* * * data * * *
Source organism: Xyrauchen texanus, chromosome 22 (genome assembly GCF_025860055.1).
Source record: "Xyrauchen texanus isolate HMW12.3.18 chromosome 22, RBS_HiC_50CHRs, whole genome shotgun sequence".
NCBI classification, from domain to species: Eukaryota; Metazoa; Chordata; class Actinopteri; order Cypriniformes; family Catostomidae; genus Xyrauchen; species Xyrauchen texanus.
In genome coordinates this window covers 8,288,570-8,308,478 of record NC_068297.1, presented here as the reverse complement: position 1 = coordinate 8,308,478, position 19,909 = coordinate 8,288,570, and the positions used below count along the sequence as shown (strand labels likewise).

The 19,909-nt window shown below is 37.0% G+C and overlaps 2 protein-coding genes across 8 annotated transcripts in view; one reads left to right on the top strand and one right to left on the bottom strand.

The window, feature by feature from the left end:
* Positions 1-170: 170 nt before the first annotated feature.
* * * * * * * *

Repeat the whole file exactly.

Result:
Source organism: Xyrauchen texanus, chromosome 22 (genome assembly GCF_025860055.1).
Source record: "Xyrauchen texanus isolate HMW12.3.18 chromosome 22, RBS_HiC_50CHRs, whole genome shotgun sequence".
NCBI classification, from domain to species: Eukaryota; Metazoa; Chordata; class Actinopteri; order Cypriniformes; family Catostomidae; genus Xyrauchen; species Xyrauchen texanus.
In genome coordinates this window covers 8,288,570-8,308,478 of record NC_068297.1, presented here as the reverse complement: position 1 = coordinate 8,308,478, position 19,909 = coordinate 8,288,570, and the positions used below count along the sequence as shown (strand labels likewise).

The 19,909-nt window shown below is 37.0% G+C and overlaps 2 protein-coding genes across 8 annotated transcripts in view; one reads left to right on the top strand and one right to left on the bottom strand.

The window, feature by feature from the left end:
* Positions 1-170: 170 nt before the first annotated feature.